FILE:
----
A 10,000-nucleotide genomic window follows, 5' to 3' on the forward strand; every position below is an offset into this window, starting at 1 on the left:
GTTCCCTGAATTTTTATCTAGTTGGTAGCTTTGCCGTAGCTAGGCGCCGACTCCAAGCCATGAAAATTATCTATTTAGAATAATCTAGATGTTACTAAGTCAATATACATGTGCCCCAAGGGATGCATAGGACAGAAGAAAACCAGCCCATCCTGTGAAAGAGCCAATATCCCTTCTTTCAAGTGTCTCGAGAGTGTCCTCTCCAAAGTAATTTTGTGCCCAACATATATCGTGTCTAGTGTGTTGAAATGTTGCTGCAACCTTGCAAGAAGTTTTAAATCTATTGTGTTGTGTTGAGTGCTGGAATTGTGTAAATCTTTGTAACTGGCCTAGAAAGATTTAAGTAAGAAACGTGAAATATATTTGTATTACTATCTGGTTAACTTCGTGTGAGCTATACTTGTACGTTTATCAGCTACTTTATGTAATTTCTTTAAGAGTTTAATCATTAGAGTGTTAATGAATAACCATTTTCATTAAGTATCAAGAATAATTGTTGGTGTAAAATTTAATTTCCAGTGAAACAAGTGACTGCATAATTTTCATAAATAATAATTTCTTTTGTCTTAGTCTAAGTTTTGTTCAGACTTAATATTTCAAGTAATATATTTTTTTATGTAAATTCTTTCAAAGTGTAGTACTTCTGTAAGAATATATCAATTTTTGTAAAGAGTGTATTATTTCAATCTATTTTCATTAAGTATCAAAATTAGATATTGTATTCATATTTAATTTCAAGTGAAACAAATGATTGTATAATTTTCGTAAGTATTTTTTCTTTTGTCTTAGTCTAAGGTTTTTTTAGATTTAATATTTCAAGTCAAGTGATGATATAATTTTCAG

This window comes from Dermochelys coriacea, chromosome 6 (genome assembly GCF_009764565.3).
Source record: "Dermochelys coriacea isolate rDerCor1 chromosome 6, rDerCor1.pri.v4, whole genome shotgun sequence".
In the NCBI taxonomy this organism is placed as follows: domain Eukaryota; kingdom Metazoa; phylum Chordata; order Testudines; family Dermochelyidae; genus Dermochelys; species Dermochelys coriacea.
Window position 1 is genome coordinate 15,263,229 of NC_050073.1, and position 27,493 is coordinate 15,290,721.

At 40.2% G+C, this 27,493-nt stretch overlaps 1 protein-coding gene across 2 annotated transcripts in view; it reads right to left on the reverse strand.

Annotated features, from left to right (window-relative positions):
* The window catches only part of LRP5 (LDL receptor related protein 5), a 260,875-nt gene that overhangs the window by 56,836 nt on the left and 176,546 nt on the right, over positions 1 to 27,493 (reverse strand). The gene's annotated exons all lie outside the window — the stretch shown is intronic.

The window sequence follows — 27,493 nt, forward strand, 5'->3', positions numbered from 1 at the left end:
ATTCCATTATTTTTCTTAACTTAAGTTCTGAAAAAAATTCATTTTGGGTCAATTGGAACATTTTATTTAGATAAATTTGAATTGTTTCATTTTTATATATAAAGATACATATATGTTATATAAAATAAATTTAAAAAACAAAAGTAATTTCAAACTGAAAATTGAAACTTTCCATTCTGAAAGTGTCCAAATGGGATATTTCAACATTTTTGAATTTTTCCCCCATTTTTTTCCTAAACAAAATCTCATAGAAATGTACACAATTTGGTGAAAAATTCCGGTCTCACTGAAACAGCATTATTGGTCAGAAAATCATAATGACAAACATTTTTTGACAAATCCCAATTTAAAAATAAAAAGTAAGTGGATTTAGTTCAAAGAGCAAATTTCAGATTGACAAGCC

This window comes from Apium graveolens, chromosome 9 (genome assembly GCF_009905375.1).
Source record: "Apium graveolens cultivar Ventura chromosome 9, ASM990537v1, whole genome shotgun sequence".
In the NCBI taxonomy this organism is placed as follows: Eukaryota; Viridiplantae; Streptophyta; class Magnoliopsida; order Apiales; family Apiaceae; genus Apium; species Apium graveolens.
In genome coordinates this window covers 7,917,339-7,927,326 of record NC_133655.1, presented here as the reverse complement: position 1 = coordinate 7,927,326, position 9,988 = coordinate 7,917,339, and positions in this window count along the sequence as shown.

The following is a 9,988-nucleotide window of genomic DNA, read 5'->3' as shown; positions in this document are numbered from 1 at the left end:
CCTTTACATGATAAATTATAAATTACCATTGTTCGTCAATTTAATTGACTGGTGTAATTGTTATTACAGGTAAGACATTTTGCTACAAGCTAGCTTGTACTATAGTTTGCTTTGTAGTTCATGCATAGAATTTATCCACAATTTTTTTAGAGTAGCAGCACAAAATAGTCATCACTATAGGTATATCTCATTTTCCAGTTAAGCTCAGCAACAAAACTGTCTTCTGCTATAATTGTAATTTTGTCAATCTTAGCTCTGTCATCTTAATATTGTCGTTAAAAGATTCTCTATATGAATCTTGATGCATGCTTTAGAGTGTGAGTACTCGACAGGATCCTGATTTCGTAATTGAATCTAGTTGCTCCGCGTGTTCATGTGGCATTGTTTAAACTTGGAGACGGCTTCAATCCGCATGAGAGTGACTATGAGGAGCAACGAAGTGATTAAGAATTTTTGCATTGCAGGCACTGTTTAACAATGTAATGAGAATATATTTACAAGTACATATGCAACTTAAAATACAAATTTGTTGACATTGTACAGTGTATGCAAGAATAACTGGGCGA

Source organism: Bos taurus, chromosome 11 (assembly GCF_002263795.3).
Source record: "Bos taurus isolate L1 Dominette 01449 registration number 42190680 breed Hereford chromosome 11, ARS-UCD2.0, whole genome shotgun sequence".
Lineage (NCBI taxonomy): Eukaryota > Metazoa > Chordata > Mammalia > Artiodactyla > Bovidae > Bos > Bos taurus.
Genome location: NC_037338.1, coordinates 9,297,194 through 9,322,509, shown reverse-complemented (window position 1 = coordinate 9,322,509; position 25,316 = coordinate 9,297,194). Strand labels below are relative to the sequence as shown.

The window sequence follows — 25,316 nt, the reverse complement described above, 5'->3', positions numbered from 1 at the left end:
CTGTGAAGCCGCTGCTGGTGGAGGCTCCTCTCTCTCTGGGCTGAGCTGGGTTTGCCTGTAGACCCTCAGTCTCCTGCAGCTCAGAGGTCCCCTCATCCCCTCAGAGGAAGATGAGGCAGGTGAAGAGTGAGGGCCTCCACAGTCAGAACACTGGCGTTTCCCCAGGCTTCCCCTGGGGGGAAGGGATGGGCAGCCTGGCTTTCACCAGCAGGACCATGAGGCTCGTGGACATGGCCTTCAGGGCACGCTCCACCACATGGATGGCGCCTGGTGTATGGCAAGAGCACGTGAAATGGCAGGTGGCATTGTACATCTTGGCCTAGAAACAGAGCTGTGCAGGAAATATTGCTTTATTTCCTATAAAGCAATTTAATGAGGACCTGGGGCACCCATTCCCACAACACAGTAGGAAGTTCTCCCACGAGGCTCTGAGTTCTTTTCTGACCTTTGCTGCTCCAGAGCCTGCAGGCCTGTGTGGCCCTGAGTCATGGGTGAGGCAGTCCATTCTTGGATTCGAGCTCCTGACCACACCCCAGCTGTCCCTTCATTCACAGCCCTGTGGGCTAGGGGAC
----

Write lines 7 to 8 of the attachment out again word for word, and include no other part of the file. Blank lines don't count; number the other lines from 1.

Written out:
At 40.2% G+C, this 27,493-nt stretch overlaps 1 protein-coding gene across 2 annotated transcripts in view; it reads right to left on the reverse strand.

Annotated features, from left to right (window-relative positions):